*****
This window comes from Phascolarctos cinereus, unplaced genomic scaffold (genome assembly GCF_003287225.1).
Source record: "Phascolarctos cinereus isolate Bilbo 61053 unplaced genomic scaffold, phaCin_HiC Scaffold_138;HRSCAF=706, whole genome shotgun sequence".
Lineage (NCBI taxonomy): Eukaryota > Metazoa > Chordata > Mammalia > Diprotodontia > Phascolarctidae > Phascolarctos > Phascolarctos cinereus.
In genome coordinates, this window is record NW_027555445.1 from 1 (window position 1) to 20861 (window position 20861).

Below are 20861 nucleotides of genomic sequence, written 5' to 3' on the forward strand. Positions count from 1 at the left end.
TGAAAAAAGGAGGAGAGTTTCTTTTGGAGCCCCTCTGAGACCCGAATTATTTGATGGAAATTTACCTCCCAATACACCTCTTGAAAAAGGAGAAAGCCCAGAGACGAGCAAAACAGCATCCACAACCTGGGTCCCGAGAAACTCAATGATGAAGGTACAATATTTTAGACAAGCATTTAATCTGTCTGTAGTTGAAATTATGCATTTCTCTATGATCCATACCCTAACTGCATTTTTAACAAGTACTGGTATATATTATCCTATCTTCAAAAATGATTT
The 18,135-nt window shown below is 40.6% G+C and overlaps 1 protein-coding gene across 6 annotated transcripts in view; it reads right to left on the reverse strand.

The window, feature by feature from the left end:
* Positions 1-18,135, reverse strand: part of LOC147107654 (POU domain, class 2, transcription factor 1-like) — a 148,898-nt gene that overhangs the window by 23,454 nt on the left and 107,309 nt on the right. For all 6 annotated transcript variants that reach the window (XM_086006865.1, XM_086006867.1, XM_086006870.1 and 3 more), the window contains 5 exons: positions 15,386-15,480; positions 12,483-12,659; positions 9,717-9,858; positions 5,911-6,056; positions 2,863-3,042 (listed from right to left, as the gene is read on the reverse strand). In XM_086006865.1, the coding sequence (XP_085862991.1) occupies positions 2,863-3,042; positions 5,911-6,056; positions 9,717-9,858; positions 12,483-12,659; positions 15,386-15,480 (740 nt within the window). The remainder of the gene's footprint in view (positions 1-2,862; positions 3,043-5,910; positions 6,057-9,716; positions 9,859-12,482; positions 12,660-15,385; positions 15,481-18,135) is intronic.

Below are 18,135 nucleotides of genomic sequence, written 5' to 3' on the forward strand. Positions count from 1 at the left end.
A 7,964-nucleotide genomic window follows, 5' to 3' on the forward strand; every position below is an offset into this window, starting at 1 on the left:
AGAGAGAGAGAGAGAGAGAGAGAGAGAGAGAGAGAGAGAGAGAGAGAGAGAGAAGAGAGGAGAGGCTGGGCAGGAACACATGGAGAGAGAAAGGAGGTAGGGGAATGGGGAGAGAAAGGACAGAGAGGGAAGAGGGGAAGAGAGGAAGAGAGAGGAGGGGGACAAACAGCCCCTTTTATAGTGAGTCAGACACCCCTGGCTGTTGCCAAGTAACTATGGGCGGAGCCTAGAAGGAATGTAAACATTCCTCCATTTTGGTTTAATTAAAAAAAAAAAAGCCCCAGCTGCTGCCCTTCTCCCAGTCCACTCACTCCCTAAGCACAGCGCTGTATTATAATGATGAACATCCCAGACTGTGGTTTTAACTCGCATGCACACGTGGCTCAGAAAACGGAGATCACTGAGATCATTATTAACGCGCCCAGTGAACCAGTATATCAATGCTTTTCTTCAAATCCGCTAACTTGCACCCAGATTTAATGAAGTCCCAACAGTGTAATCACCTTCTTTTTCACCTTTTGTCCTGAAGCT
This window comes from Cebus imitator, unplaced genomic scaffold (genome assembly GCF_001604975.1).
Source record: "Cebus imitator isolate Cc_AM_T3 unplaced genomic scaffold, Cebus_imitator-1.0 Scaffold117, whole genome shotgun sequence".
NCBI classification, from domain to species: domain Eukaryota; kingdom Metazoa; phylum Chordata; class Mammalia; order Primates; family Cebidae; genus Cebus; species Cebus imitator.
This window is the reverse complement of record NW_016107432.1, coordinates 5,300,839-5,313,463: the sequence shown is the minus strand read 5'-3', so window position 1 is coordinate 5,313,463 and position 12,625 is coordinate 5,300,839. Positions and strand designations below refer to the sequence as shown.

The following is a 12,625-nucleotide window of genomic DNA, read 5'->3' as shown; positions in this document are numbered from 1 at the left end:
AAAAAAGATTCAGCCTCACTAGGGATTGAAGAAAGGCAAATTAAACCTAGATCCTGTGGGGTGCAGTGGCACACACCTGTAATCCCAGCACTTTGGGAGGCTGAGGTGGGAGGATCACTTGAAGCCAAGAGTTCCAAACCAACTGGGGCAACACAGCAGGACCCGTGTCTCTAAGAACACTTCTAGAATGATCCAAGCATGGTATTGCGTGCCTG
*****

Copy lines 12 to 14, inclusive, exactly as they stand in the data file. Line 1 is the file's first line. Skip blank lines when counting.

AGAGAGAGAGAGAGAGAGAGAGAGAGAGAGAGAGAGAGAGAGAGAGAGAGAGAAGAGAGGAGAGGCTGGGCAGGAACACATGGAGAGAGAAAGGAGGTAGGGGAATGGGGAGAGAAAGGACAGAGAGGGAAGAGGGGAAGAGAGGAAGAGAGAGGAGGGGGACAAACAGCCCCTTTTATAGTGAGTCAGACACCCCTGGCTGTTGCCAAGTAACTATGGGCGGAGCCTAGAAGGAATGTAAACATTCCTCCATTTTGGTTTAATTAAAAAAAAAAAAGCCCCAGCTGCTGCCCTTCTCCCAGTCCACTCACTCCCTAAGCACAGCGCTGTATTATAATGATGAACATCCCAGACTGTGGTTTTAACTCGCATGCACACGTGGCTCAGAAAACGGAGATCACTGAGATCATTATTAACGCGCCCAGTGAACCAGTATATCAATGCTTTTCTTCAAATCCGCTAACTTGCACCCAGATTTAATGAAGTCCCAACAGTGTAATCACCTTCTTTTTCACCTTTTGTCCTGAAGCT
This window comes from Cebus imitator, unplaced genomic scaffold (genome assembly GCF_001604975.1).
Source record: "Cebus imitator isolate Cc_AM_T3 unplaced genomic scaffold, Cebus_imitator-1.0 Scaffold117, whole genome shotgun sequence".